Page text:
The Stoick

Dora Dulcamara

Each year sets a thicker mesh
To catch our wet and fragile flesh;
And yawn it soon or yawn it late,
The famished grave's our common fate.

Our breath is borrowed, as it were,
Our blood is hired, and the whir
Of thoughts within the rented brain
Weaves flitting pleasure, fleeting pain.

It may be that in zephyr'd peace,
Without a pang thy life shall cease:
Or on the shrilling martial field,
Midst gore and groans thy life thou'lt yield.

The Stoick asks: What matters it,
If harsh or soft thine end is writ?
One settled fate, beneath the sky,
Awaits us all: we all must die.

The Gods dwell far and loudest cries
Are weaker there than softest sighs;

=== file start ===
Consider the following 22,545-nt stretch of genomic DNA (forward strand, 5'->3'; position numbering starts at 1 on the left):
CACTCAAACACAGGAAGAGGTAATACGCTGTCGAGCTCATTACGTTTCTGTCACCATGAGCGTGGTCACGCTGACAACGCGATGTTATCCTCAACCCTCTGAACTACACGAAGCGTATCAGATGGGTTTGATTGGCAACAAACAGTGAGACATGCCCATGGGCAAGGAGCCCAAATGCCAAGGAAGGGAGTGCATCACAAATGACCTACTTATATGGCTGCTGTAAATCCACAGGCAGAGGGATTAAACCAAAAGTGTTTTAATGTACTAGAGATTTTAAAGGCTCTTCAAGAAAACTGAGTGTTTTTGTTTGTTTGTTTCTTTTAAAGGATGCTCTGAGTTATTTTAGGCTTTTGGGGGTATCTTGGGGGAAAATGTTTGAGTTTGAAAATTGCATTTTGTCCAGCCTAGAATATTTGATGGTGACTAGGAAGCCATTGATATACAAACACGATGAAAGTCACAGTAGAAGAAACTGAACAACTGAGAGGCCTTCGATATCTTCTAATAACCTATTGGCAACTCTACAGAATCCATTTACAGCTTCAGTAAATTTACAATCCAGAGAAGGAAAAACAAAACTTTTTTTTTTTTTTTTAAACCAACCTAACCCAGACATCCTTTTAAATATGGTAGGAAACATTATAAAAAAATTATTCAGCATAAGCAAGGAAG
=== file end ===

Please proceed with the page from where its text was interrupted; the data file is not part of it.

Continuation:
Trust not in prayer, nor look above:
They heed not as they feast and love.

They heed not, as they quaff and war,
What man or maid doth them implore:
Thy doom is fix't, nor any pow'r
Averts its fall a single hour.

Not sob nor sigh, not plea nor plaint,
Unworks thy flesh its mortal taint:
As well beg off the wolvish jaw:
Thy tears smudge no jot of Law.

Content thee then with rags or lace:
What matters it? The mortal race
Spring forth as leaves, as leaves must fall
To compost Ceres cloud-roofed hall.

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